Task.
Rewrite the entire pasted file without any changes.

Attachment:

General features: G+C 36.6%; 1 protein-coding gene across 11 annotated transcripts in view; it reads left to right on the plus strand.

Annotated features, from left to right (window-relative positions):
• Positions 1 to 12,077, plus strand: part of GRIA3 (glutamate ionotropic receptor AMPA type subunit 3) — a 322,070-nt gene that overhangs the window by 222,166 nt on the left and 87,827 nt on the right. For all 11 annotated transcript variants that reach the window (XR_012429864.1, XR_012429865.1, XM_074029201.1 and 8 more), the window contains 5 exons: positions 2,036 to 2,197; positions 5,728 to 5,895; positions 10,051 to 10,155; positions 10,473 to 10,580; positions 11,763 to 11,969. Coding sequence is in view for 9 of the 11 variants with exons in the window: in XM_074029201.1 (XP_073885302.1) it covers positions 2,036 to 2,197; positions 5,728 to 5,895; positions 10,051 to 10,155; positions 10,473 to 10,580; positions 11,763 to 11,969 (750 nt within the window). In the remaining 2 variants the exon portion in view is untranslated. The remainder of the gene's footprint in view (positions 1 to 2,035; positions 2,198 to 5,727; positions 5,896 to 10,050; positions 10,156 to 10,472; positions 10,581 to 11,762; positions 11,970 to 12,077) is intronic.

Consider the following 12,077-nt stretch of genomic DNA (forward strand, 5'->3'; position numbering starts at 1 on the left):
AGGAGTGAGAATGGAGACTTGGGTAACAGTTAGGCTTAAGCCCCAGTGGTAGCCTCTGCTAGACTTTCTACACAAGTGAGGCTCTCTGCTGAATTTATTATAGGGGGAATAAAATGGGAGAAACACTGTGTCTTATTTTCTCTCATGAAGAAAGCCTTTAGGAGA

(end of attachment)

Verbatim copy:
General features: G+C 36.6%; 1 protein-coding gene across 11 annotated transcripts in view; it reads left to right on the plus strand.

Annotated features, from left to right (window-relative positions):
• Positions 1 to 12,077, plus strand: part of GRIA3 (glutamate ionotropic receptor AMPA type subunit 3) — a 322,070-nt gene that overhangs the window by 222,166 nt on the left and 87,827 nt on the right. For all 11 annotated transcript variants that reach the window (XR_012429864.1, XR_012429865.1, XM_074029201.1 and 8 more), the window contains 5 exons: positions 2,036 to 2,197; positions 5,728 to 5,895; positions 10,051 to 10,155; positions 10,473 to 10,580; positions 11,763 to 11,969. Coding sequence is in view for 9 of the 11 variants with exons in the window: in XM_074029201.1 (XP_073885302.1) it covers positions 2,036 to 2,197; positions 5,728 to 5,895; positions 10,051 to 10,155; positions 10,473 to 10,580; positions 11,763 to 11,969 (750 nt within the window). In the remaining 2 variants the exon portion in view is untranslated. The remainder of the gene's footprint in view (positions 1 to 2,035; positions 2,198 to 5,727; positions 5,896 to 10,050; positions 10,156 to 10,472; positions 10,581 to 11,762; positions 11,970 to 12,077) is intronic.

Consider the following 12,077-nt stretch of genomic DNA (forward strand, 5'->3'; position numbering starts at 1 on the left):
AGGAGTGAGAATGGAGACTTGGGTAACAGTTAGGCTTAAGCCCCAGTGGTAGCCTCTGCTAGACTTTCTACACAAGTGAGGCTCTCTGCTGAATTTATTATAGGGGGAATAAAATGGGAGAAACACTGTGTCTTATTTTCTCTCATGAAGAAAGCCTTTAGGAGA